Preheat your oven to 350 degrees. Drizzle the bread with olive oil and put on a baking sheet. Bake for 10 minutes on the center rack, flip, and bake for another five minutes or until the bread is crisp and toasted. Next, turn the oven up to 400 degrees. Slice the figs into quarters and place on a baking sheet, drizzle with olive oil, and sprinkle with salt and pepper. Roast the figs for about 20 minutes, or until bursting and colored. Smooth two tablespoons of ricotta onto each crostini (the toasted bread) and top with three or four pieces of fig. Grind a little pepper over it and drizzle with balsamic vinegar.

Wine pairing: 2010 Saetti Lambrusco, $17.
This is a great dry lambrusco that pairs naturally with balsamic vinegar—they both come from the Emilia Romagna region in Italy.

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Fava Bean and Roasted Cherry Tomato Crostini with Burrata and Basil

Light, simple, and the perfect dish to celebrate summer. Plus, BURRATA!

Makes six crostini:
1/2-pound Burrata (one ball), cut into six slices
1/2-pound fresh fava beans, shelled (if they're hard to hunt down, fresh peas would also work)
1 pint cherry tomatoes, halved
3 tablespoons basil, finely julienned
Olive oil
Salt and pepper

Preheat your oven to 350 degrees. Drizzle the bread with olive oil and put on a baking sheet. Bake for 10 minutes on the center rack, flip, and bake for another five minutes or until the bread is crisp and toasted. Turn the oven up to 400 degrees. Place the cherry tomatoes on a baking sheet with a silicon pad or parchment, drizzle with olive oil, and sprinkle with salt and pepper. Roast the tomatoes for about 20 minutes, or until bursting and colored. Meanwhile, boil a small pot of well-salted water and prepare a small ice bath. Add the fava beans to the water and cook for about 90 seconds, until they bob to the top. Immerse them in the ice bath and peel the rubbery outershell away. Smooth a slice of Burrata onto each crostini and top with about 10 fava beans and six cherry-tomato halves. Grind a little pepper over it, drizzle with olive oil, and top with the basil.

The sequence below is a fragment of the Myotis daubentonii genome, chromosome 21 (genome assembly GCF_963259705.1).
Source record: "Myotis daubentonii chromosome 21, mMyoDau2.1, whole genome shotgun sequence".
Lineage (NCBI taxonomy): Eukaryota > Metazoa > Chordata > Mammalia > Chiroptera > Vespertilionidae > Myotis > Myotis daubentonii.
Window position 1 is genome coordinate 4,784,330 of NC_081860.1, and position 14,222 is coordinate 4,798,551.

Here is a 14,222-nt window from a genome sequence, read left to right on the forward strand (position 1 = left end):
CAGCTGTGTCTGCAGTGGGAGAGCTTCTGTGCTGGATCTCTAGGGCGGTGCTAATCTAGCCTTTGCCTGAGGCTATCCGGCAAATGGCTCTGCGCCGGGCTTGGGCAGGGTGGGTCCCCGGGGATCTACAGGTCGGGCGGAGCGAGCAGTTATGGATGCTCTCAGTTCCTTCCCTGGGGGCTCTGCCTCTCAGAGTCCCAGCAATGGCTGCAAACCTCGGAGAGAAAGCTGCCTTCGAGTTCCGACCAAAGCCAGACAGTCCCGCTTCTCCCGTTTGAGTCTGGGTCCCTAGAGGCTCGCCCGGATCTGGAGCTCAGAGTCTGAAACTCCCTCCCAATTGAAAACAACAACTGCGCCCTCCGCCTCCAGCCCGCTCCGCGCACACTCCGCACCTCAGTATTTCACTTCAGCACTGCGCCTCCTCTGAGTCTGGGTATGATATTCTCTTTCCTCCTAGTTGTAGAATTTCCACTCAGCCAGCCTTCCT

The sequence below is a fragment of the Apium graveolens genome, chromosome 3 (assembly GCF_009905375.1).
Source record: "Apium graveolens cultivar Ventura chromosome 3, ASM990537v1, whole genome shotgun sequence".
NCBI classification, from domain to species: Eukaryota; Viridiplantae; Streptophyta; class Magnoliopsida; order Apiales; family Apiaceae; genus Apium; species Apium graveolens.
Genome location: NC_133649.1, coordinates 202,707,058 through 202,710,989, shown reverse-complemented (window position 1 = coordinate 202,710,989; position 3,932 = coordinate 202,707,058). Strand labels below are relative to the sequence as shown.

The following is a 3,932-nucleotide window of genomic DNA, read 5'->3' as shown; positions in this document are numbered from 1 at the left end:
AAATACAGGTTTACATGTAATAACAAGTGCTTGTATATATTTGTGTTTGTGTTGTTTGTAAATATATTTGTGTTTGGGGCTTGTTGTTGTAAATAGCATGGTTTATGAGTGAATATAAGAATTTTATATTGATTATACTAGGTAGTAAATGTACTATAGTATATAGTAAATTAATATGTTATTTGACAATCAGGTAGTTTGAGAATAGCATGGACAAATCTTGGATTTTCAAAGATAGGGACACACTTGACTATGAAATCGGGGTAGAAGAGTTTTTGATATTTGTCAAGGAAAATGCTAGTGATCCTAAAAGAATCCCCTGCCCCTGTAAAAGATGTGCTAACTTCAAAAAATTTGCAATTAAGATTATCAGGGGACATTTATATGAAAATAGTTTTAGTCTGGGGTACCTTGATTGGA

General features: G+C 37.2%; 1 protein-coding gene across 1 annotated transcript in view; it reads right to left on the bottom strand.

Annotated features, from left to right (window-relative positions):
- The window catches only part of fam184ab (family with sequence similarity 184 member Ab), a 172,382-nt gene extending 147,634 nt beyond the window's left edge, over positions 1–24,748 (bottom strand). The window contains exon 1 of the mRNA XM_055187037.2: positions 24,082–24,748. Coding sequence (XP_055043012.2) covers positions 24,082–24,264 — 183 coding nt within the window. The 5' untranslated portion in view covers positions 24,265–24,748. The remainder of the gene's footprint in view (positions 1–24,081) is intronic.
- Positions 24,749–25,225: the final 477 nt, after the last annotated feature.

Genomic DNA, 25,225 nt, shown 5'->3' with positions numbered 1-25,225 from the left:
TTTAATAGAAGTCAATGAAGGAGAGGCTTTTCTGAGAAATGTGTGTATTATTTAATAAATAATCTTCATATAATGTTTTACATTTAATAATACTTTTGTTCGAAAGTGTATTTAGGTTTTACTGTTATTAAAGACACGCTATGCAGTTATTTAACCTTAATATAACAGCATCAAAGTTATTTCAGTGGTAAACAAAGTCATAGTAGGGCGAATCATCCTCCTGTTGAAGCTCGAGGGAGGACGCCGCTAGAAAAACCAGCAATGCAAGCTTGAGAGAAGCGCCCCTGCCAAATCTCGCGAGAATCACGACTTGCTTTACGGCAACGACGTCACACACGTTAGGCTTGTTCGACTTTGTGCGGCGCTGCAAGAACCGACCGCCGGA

Wine pairing: 2010 Chidaine Touraine, $13.50.
A Sauvignon Blanc always pairs well with fresh green herbs and will add dimension to the soft fava beans and creamy Burrata.

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The Fancy Ham and Cheese: Sauteed Swiss Chard with Prosciutto and Gruyère

Something about this earthy, hearty combination with the pop of parsley makes this crostini the perfect snack—or for a summer party to really knock your guests' socks off.

Makes six crostini
1 bunch Swiss chard, chopped into 1/4-inch wide pieces
1 garlic clove, minced
6 slices of prosciutto
6 thin slices of Gruyère
1 tablespoon parsley leaves
Olive oil
Salt and pepper

Preheat your oven to 350 degrees. Drizzle the bread with olive oil and put on a baking sheet. Bake for 10 minutes on the center rack, flip, and bake for another five minutes or until the bread is crisp and toasted. In a sauce pan over a medium flame, add about two tablespoons of olive oil and add the Swiss chard with a large pinch of salt and pepper. Saute for about two minutes, or until just wilted, and add the garlic, cooking for a few minutes more. Pile the Swiss chard onto the crostini and add the slice of prosciutto and cheese. Top with a few parsley leaves.

Wine pairing: 2010 Lioco Indica Rosé, $17.
Rosé is fantastic with cured meats and cheeses, and will stand up to the saltiness of both the prosciutto and Gruyère.